Child labor law on hold
Parents of children who work on a family farm or are in ag education programs should review proposed changes to child labor laws to understand how the new rules could affect them.
Because the proposed rule changes are 51 pages long, not many people understand exactly what’s being presented. The changes not only hold the potential for positive effects but also major negative effects to youth younger than 16 who seek work or are now working in agriculture.
While the federal Agricultural Hazardous Occupations Order was written to protect children from dangerous situations, it could prevent many young people from working on family farms or participating in ag-related educational programs.
In February, the U.S. Department of Labor temporarily shelved the proposed legislation after complaints that it would erode the tradition of children working on their family-owned farm. Although department officials agreed to reinstate a “parental exemption” that would allow parents to assign on-farm duties to their children, many other proposed rule changes could further restrict young people from working in agriculture.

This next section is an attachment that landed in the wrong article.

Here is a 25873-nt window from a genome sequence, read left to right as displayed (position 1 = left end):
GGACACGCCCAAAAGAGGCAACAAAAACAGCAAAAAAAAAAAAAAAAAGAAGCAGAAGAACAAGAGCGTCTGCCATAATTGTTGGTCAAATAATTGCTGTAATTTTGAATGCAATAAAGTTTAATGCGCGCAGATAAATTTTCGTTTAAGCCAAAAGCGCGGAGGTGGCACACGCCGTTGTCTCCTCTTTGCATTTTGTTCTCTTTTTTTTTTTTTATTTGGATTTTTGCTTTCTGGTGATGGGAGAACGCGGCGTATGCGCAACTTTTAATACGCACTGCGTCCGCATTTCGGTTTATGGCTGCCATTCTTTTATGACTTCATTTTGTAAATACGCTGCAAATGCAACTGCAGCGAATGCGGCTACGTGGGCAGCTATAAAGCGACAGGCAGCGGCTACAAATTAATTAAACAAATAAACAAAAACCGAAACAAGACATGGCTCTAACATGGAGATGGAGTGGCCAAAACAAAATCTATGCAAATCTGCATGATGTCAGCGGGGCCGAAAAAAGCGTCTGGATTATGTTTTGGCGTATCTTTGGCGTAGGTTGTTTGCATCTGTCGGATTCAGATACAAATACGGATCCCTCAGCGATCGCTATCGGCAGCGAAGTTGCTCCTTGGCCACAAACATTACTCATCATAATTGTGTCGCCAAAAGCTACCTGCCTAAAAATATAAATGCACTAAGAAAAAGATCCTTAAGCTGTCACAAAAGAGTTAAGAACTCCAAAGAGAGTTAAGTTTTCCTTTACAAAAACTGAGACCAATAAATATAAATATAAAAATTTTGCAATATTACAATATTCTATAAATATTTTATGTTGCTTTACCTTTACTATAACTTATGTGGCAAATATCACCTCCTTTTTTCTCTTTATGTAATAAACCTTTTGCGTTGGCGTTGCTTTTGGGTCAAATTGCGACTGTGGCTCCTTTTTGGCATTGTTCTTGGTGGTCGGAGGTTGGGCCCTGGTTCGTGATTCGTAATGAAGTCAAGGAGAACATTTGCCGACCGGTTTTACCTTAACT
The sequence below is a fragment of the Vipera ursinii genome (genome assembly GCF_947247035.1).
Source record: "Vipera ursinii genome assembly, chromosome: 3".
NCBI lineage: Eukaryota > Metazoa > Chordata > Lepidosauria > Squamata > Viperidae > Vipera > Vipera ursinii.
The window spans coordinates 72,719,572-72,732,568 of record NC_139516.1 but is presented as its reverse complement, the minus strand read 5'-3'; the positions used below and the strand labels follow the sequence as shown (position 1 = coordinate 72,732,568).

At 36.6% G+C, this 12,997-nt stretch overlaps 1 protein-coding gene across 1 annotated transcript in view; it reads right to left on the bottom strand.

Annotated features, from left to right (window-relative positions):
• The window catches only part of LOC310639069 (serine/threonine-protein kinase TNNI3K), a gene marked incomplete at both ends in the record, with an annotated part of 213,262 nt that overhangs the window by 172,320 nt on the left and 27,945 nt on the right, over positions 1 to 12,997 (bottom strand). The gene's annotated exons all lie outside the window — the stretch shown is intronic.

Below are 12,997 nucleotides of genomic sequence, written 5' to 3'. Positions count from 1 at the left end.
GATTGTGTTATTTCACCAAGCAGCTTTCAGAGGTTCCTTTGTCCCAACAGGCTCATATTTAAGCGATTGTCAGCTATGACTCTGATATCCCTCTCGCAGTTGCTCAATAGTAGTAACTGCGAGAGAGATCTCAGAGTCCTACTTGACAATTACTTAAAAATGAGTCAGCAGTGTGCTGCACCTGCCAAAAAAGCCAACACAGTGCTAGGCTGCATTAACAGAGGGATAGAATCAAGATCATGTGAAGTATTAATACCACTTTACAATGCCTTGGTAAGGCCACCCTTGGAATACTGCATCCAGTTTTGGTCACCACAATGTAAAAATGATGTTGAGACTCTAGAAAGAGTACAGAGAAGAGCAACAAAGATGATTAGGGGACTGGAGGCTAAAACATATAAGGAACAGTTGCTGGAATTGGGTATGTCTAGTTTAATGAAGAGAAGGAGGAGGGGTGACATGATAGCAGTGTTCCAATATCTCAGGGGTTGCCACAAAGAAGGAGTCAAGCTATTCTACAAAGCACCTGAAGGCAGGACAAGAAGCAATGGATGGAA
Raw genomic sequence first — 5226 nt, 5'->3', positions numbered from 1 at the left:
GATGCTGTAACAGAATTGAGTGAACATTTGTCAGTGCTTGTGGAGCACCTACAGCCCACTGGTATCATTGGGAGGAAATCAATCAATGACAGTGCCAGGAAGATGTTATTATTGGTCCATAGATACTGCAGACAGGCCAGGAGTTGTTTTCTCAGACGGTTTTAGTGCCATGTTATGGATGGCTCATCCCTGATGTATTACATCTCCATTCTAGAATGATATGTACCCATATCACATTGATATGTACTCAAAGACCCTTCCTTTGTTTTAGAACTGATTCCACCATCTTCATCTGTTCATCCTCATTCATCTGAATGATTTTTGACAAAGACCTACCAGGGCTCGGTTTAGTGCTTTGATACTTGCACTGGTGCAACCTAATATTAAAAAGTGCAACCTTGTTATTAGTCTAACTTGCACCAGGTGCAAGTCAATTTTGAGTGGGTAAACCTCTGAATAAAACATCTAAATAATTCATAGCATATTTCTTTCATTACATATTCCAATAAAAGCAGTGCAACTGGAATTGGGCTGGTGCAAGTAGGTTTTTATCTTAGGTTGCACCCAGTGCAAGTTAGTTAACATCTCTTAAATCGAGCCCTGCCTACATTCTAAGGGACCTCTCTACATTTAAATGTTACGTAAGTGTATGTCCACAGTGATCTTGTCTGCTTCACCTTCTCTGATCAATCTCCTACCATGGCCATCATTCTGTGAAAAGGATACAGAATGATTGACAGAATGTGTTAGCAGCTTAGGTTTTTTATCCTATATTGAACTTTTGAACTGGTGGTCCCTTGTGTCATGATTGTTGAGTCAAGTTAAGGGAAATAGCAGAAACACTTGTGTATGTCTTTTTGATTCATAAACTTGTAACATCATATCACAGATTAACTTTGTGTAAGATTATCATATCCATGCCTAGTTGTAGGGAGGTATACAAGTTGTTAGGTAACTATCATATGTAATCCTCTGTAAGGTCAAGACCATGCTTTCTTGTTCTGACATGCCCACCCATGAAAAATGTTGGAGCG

Under the proposed changes, the “parental exemption” itself would not apply to incorporated family farms. Many small family farms are incorporated because of the tax advantages. But when a farm is incorporated, parents are considered a corporate entity and would not be covered by the parental exemption. Due to negative feedback from producer groups, the Labor Department has backed off on this provision as it relates to incorporated farms, but a revision has not been published yet.
Educational efforts, such as 4-H and FFA’s Supervised Ag Experience program, in which some students work on a farm or in another ag business, also could be affected by proposed changes.
While the rules that have been proposed aren’t ready to pass without some revisions, farm safety specialists say it’s time to update farm youth labor legislation. Current rules haven’t been updated since the 1960s. Even though there are significant concerns with many of the proposed rule changes, there is a need to review and revise the current rules to reflect changes in agricultural production practices and technology since the original rules were adopted more than 45 years ago.
The public comment period has passed, but those favoring or opposing the new legislation can contact their congressmen or senators. The proposed regulations can be read at www.tinyurl.com/3ohycak.
Source: Purdue Extension
This article published in the April, 2012 edition of WALLACES FARMER.